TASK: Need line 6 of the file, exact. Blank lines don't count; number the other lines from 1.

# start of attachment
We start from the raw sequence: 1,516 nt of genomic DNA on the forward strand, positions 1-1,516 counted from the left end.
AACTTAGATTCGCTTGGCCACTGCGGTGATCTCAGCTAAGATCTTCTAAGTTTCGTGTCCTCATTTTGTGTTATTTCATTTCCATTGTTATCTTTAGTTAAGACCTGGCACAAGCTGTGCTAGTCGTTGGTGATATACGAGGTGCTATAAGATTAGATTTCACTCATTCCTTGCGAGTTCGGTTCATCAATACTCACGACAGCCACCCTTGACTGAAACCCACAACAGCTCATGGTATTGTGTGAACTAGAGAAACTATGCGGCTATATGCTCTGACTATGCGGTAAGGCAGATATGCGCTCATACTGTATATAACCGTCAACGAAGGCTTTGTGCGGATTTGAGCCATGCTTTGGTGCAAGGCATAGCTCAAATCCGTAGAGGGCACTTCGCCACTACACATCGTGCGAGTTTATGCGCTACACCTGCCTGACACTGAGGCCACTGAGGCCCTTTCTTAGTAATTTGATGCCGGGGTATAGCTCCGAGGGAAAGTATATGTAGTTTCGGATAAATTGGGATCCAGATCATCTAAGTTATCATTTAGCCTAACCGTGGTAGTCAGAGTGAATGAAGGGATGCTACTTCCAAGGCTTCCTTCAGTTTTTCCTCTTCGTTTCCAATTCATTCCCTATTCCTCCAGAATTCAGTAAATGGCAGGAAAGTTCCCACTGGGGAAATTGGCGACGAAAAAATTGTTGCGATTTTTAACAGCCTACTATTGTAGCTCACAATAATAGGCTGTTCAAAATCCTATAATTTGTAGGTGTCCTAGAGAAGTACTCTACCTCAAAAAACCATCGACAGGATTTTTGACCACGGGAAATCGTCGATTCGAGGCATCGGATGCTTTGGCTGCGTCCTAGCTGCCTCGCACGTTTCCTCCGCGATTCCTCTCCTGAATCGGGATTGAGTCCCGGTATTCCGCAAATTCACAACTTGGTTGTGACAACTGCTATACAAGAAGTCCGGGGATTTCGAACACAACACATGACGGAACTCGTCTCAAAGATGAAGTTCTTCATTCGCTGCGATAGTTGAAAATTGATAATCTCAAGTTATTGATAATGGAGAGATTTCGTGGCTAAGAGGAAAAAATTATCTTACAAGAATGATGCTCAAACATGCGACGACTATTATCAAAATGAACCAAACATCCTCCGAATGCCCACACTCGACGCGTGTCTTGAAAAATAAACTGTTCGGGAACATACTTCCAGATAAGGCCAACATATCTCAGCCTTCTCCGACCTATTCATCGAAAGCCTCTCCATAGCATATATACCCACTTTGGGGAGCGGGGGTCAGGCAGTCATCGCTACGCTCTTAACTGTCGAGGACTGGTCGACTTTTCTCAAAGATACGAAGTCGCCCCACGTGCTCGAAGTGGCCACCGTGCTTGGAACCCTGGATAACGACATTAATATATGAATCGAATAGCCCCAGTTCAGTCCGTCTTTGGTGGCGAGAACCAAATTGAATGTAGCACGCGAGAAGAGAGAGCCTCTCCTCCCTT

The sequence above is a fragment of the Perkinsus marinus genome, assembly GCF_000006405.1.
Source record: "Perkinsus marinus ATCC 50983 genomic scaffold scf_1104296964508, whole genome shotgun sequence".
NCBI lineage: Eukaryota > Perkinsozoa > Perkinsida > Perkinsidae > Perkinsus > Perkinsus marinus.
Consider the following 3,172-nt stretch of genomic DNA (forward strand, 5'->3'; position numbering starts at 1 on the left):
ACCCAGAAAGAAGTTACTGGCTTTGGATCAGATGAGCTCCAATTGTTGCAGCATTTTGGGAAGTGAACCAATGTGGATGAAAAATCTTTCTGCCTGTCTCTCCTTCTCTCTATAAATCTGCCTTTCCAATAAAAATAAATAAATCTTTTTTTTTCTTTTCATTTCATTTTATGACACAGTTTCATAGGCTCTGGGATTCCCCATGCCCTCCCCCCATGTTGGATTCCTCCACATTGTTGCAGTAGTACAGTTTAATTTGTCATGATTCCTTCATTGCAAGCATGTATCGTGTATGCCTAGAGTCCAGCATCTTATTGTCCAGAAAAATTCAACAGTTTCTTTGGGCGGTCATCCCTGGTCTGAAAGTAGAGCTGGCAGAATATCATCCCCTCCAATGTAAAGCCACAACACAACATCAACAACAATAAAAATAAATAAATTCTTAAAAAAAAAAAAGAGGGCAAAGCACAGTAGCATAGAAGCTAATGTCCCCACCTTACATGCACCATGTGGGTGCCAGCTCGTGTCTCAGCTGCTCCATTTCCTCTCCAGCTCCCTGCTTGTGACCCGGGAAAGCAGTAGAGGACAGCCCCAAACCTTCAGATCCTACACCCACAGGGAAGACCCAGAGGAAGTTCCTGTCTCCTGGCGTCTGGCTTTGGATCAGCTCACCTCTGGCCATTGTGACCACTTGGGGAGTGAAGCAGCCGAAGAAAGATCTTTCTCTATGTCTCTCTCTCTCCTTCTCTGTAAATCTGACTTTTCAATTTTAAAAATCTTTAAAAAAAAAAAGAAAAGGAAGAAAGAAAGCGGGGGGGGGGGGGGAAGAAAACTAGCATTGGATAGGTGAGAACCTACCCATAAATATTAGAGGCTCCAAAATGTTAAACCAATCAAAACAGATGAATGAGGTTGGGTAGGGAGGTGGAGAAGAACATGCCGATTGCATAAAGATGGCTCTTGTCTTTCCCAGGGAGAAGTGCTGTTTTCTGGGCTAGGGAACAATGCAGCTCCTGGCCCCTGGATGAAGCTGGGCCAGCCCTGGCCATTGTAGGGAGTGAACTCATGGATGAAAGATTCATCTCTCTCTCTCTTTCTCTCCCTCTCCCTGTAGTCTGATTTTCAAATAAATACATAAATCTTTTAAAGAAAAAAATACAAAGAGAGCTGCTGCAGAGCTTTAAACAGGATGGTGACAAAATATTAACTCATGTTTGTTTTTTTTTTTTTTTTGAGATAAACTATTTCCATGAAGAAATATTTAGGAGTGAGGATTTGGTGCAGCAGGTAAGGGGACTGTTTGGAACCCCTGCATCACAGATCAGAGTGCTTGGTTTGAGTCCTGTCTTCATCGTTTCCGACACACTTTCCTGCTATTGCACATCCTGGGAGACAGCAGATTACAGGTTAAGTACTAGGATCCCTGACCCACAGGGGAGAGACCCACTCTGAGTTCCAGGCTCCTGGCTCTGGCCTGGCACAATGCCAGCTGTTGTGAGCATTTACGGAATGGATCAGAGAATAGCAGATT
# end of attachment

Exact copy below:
Consider the following 3,172-nt stretch of genomic DNA (forward strand, 5'->3'; position numbering starts at 1 on the left):